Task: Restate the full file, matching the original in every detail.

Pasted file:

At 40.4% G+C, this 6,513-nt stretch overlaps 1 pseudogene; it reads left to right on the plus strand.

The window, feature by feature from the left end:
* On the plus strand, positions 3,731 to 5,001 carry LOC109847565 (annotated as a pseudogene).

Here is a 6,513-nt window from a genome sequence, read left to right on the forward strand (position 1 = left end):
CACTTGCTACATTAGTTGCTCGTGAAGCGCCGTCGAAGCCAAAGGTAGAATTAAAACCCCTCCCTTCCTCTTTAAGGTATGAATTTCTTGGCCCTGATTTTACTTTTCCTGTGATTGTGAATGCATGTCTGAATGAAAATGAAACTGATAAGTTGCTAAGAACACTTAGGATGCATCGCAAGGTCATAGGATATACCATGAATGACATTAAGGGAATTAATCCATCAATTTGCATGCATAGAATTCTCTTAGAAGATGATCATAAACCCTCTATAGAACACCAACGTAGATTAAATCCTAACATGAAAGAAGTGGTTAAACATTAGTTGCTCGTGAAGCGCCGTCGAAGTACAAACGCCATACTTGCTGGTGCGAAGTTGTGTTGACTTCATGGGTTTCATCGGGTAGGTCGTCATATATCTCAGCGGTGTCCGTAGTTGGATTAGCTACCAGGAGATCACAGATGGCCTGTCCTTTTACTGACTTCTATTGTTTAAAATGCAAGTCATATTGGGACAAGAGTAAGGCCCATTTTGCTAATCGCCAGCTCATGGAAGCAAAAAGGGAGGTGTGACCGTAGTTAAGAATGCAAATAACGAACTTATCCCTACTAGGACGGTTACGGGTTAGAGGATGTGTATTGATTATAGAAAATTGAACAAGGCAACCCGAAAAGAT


At 40.4% G+C, this 6,513-nt stretch overlaps 1 pseudogene; it reads left to right on the plus strand.

The window, feature by feature from the left end:
* On the plus strand, positions 3,731 to 5,001 carry LOC109847565 (annotated as a pseudogene).

Here is a 6,513-nt window from a genome sequence, read left to right on the forward strand (position 1 = left end):
CACTTGCTACATTAGTTGCTCGTGAAGCGCCGTCGAAGCCAAAGGTAGAATTAAAACCCCTCCCTTCCTCTTTAAGGTATGAATTTCTTGGCCCTGATTTTACTTTTCCTGTGATTGTGAATGCATGTCTGAATGAAAATGAAACTGATAAGTTGCTAAGAACACTTAGGATGCATCGCAAGGTCATAGGATATACCATGAATGACATTAAGGGAATTAATCCATCAATTTGCATGCATAGAATTCTCTTAGAAGATGATCATAAACCCTCTATAGAACACCAACGTAGATTAAATCCTAACATGAAAGAAGTGGTTAAACATTAGTTGCTCGTGAAGCGCCGTCGAAGTACAAACGCCATACTTGCTGGTGCGAAGTTGTGTTGACTTCATGGGTTTCATCGGGTAGGTCGTCATATATCTCAGCGGTGTCCGTAGTTGGATTAGCTACCAGGAGATCACAGATGGCCTGTCCTTTTACTGACTTCTATTGTTTAAAATGCAAGTCATATTGGGACAAGAGTAAGGCCCATTTTGCTAATCGCCAGCTCATGGAAGCAAAAAGGGAGGTGTGACCGTAGTTAAGAATGCAAATAACGAACTTATCCCTACTAGGACGGTTACGGGTTAGAGGATGTGTATTGATTATAGAAAATTGAACAAGGCAACCCGAAAAGAT